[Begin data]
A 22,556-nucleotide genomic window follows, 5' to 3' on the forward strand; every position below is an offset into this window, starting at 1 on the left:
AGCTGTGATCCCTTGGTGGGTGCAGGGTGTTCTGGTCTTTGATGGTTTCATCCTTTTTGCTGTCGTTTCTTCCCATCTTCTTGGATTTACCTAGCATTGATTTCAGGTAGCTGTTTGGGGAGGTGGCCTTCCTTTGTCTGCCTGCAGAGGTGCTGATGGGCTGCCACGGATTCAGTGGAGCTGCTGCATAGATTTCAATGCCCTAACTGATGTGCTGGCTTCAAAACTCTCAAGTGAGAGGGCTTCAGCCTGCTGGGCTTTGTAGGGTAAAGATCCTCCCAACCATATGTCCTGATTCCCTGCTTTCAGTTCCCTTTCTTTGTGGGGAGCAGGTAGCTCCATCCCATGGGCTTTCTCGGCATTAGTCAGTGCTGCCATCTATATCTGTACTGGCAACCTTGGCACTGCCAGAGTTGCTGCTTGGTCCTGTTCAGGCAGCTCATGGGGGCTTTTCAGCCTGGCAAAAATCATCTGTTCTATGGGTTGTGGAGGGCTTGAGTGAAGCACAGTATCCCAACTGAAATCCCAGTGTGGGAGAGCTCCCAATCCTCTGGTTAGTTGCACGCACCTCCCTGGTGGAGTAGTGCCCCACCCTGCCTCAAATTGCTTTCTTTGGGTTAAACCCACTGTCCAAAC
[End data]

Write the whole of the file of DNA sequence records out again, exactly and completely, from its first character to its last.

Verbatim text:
A 22,556-nucleotide genomic window follows, 5' to 3' on the forward strand; every position below is an offset into this window, starting at 1 on the left:
AGCTGTGATCCCTTGGTGGGTGCAGGGTGTTCTGGTCTTTGATGGTTTCATCCTTTTTGCTGTCGTTTCTTCCCATCTTCTTGGATTTACCTAGCATTGATTTCAGGTAGCTGTTTGGGGAGGTGGCCTTCCTTTGTCTGCCTGCAGAGGTGCTGATGGGCTGCCACGGATTCAGTGGAGCTGCTGCATAGATTTCAATGCCCTAACTGATGTGCTGGCTTCAAAACTCTCAAGTGAGAGGGCTTCAGCCTGCTGGGCTTTGTAGGGTAAAGATCCTCCCAACCATATGTCCTGATTCCCTGCTTTCAGTTCCCTTTCTTTGTGGGGAGCAGGTAGCTCCATCCCATGGGCTTTCTCGGCATTAGTCAGTGCTGCCATCTATATCTGTACTGGCAACCTTGGCACTGCCAGAGTTGCTGCTTGGTCCTGTTCAGGCAGCTCATGGGGGCTTTTCAGCCTGGCAAAAATCATCTGTTCTATGGGTTGTGGAGGGCTTGAGTGAAGCACAGTATCCCAACTGAAATCCCAGTGTGGGAGAGCTCCCAATCCTCTGGTTAGTTGCACGCACCTCCCTGGTGGAGTAGTGCCCCACCCTGCCTCAAATTGCTTTCTTTGGGTTAAACCCACTGTCCAAAC